Questions around the future of the securities lending regulatory landscape dominated the BNY Mellon Markets’ Securities Finance Regulatory Update webinar, held in New York on 24 October.
The SLR remains in contention as the US Treasury is to set SLR at 5 percent of Tier One capital, while the Basel Committee has recommended 3 percent.
In the case of insured depository institutions, the target level would be 6 percent.
The recommendations were designed as a backup capital measure to ensure banks do not take on an undue risk that was not captured by the risk-based capital rules.
The problem with the current implementation is that puts US banks at a competitive disadvantage against overseas rivals that are only obliged to hold half as much capital against the same risk positions.
Therefore, market participants have urged banking supervisors to revise the SLR and provide exemptions for certain low-risk activities—from holding Treasuries on the balance sheet to placing cash on deposit at central banks—that are currently included as assets in the denominator of the ratio.
Eli Peterson, managing director at BNY Mellon’s office of public policy and regulatory affairs, said: “We expect that the Fed will undertake a review. We know that they’re already working on sort of a fundamental review of the supplementary leverage ratio.”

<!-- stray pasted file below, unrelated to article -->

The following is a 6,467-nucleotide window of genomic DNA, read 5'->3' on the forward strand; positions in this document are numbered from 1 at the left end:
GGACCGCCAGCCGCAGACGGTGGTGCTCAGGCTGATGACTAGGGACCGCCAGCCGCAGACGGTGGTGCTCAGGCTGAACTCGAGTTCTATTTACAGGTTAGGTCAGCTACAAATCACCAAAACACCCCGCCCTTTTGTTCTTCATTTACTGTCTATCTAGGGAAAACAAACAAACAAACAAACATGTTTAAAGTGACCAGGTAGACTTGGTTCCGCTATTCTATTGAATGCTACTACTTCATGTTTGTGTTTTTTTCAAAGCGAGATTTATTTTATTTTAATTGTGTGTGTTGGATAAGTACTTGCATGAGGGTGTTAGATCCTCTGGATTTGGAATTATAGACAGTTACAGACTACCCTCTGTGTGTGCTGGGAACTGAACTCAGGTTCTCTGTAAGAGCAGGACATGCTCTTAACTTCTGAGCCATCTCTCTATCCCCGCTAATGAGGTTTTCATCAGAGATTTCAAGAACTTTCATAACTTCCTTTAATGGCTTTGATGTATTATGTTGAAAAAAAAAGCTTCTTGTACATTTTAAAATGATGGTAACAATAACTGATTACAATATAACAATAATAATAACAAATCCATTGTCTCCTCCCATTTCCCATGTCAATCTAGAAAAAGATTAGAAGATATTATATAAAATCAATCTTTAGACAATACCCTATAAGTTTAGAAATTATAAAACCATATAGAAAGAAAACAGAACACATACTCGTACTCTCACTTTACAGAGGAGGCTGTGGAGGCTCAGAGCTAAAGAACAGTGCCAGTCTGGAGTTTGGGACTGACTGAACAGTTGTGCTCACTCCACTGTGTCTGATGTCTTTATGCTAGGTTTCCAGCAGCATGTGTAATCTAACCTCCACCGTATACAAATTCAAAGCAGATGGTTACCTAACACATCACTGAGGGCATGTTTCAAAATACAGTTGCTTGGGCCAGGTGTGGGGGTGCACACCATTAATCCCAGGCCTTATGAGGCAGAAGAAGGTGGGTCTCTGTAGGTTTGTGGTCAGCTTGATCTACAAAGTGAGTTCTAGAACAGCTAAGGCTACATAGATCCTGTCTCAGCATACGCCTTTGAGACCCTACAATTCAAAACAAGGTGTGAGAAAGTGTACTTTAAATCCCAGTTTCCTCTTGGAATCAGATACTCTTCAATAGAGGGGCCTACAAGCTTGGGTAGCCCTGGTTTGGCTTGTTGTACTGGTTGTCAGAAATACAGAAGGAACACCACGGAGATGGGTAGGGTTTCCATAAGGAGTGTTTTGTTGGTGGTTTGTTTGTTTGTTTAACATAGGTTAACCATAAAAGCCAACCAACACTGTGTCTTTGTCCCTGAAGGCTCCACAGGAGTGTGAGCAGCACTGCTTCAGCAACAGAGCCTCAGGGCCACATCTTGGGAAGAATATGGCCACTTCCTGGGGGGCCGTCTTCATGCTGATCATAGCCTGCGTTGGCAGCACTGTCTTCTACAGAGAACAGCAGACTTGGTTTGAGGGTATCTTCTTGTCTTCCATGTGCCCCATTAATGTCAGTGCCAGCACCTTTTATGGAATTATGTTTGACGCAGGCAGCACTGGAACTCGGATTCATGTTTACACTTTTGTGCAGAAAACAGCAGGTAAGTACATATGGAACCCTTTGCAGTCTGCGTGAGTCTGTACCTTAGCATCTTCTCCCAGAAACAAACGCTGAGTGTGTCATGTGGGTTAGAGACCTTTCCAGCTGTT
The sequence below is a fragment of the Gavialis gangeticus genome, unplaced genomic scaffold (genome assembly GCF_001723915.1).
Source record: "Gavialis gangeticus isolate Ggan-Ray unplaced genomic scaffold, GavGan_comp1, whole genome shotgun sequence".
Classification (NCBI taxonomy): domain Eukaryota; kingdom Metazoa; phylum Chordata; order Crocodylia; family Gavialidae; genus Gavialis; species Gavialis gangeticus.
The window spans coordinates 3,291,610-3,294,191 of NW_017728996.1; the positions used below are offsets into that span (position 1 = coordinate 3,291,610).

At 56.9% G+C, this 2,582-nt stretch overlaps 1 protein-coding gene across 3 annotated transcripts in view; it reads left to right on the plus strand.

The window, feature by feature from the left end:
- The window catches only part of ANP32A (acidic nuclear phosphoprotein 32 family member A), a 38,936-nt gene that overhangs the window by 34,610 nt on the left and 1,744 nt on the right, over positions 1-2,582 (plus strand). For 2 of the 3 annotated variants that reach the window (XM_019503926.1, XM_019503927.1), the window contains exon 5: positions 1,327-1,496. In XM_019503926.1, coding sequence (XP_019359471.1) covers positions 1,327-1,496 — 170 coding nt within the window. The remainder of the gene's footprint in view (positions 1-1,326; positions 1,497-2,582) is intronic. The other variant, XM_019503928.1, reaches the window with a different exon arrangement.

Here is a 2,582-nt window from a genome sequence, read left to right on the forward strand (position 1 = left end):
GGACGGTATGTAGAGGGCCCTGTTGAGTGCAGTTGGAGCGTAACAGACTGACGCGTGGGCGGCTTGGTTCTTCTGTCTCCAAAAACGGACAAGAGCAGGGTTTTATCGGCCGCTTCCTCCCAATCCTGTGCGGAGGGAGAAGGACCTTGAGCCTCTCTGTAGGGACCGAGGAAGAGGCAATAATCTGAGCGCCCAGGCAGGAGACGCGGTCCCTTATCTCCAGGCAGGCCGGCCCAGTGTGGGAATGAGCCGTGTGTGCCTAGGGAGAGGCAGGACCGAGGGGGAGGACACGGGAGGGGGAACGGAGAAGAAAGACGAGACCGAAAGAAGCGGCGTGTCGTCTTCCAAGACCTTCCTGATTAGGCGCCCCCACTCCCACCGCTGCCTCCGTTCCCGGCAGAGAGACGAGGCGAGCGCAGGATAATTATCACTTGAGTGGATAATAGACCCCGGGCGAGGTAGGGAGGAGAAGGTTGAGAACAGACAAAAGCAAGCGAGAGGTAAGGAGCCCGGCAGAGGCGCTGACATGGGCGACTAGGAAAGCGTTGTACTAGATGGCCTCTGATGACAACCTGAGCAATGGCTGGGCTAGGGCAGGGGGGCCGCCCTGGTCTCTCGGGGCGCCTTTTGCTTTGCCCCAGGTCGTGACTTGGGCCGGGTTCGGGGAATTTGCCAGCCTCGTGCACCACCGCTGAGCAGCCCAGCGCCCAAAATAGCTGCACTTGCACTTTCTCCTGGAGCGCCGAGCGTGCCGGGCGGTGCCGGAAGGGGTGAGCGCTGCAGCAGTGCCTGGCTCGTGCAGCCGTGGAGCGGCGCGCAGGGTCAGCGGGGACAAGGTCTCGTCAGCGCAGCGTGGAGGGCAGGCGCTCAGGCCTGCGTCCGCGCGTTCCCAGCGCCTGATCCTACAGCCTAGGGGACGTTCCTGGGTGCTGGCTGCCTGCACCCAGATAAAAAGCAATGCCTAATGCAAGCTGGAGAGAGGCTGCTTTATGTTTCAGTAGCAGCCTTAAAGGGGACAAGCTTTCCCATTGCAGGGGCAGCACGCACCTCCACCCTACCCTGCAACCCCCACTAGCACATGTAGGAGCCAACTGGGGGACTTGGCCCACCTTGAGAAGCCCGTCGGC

Peterson added: “We really do believe that the Fed, in conjunction with the other banking agencies, is likely to propose some changes to the SLR over the next few quarters.”
The Treasury also plans to place a limit on credit exposure one bank could have to another.
As it stands now, globally systemically important banks (G-SIBs) will be prohibited from having a direct counterparty exposure to another G-SIB in excess of 15 percent of that entity’s Tier One capital.
The regulation is yet to be finalised but the securities financing sector has already called for change.
The biggest concern is the methodology used to calculate securities finance exposures overstates the actual risk in lending transactions between G-SIBs.
The securities lending sector is in favour of the Basel Committee’s new calculation method, which proposes an alternative method for calculating securities finance exposures.
The revised calculation way is expected to be adopted as a standard in the US jurisdiction in the near future.
Michael McAuley, global head of product and strategy for BNY Mellon’s securities finance business, said: “Without the revised calculation methodology, [SCCL] could have a significant impact on agent lenders’ ability to provide indemnification.”
“So we’re hoping that when the large exposure limitations are finalised, they include the revised calculation that is really closer to reflecting the true risk in securities lending transactions.”